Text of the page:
Congress has passed a bill that addresses critical public safety needs of Indian
reservations and provides additional law enforcement and criminal justice resources for them, announced U.S. Rep. Ed Pastor, D-Ariz. In addition, the legislation included a bill sponsored by Pastor that gives more teeth to laws that protect consumers and Native American entrepreneurs from sales of unauthentic jewelry and artifacts. The bill expands investigative powers of such sales to all federal agencies, whereas currently, only the Federal Bureau of Investigation may investigate these sales.
The Tribal Law and Order Act and the Indian Arts and Crafts Amendment of 2010 passed Wednesday in the U.S. House of Representatives. The Senate version of the legislation, sponsored by Arizona Sens. John McCain and Jon Kyl, also has been passed and now will go to the President for his signature to become law.
Pastor said the tribal law legislation addresses the serious violence and crime issues facing the tribes and he was glad it received bipartisan support. Despite the federal government's charge to protect Indian communities, the violent crime rate on servations is two-and-a-half times the national average. For example, Amnesty International estimates that one in three Native American women will be raped in their lifetimes. This legislation will address these issues by establishing accountability measures for federal agencies responsible for investigating and prosecuting reservation crime, and by providing tribes with additional tools to combat crime locally.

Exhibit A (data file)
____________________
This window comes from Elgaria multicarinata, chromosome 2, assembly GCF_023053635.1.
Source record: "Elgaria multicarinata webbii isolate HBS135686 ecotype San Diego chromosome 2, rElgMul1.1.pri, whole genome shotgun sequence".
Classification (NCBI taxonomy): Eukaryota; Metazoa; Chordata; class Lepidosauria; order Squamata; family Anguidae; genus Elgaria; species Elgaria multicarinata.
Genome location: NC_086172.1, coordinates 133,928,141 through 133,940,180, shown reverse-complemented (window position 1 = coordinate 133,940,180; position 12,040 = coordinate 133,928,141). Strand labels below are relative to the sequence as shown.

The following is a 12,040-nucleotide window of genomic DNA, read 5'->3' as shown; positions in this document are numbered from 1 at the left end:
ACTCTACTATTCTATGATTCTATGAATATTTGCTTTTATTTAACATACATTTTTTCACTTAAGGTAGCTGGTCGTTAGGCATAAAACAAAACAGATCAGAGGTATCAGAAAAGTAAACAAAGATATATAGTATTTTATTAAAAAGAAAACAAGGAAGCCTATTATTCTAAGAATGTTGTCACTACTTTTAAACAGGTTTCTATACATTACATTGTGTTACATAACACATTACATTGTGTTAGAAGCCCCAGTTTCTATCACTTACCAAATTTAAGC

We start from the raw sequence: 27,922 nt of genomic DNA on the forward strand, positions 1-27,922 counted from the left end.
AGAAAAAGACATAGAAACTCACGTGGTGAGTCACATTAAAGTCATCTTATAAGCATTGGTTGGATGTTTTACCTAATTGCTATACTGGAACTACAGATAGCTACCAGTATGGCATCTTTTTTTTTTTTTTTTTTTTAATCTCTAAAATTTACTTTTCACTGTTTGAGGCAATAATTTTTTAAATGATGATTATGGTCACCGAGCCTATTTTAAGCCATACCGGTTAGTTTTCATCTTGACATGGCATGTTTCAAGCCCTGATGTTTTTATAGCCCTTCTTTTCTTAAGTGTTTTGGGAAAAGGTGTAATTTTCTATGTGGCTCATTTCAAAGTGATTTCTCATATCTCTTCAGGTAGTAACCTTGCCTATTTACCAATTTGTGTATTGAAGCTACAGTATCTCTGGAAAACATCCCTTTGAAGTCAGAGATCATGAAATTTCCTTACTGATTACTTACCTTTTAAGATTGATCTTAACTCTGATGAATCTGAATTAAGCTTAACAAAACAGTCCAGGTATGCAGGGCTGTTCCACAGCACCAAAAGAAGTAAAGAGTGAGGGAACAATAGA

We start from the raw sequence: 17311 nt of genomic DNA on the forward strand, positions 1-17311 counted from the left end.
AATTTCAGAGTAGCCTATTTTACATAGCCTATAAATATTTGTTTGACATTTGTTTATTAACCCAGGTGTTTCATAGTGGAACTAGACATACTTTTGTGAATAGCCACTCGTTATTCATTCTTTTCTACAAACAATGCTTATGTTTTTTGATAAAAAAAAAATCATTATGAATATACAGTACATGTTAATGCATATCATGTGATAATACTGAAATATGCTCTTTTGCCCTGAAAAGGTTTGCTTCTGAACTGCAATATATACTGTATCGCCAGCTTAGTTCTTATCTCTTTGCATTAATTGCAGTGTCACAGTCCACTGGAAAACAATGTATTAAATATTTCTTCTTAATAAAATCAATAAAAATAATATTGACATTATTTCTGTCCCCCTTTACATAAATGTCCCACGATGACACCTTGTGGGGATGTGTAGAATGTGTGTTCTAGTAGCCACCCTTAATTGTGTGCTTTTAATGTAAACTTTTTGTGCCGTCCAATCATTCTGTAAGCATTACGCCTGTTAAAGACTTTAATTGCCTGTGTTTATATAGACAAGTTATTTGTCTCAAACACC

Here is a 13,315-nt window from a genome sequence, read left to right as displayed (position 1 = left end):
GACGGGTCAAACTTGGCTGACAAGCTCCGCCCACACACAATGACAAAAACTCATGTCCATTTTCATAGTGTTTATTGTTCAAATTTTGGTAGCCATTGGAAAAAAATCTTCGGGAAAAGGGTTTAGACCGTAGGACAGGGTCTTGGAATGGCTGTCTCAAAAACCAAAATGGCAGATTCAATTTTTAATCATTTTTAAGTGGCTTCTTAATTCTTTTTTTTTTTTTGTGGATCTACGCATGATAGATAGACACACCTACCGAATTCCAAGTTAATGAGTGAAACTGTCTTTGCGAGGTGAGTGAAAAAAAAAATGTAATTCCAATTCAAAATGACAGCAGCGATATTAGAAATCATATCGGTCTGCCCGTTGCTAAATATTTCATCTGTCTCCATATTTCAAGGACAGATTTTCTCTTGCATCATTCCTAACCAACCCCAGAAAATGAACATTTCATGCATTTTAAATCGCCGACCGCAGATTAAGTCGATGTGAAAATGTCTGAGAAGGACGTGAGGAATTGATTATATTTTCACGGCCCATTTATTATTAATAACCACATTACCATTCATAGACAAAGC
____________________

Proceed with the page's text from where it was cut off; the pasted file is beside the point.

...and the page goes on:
In addition, the bill protects the authenticity of Native American artifacts. "By allowing all federal agencies to investigate the sale of any good that is misrepresented as an Indian-produced product, we provide additional resources to devote to crimes involving Native American arts," Pastor said. "Native American entrepreneurs and consumers who purchase Native American made jewelry, pottery and other products welcome this legislation as it ensures that the products being sold and purchased are genuine Native American objects."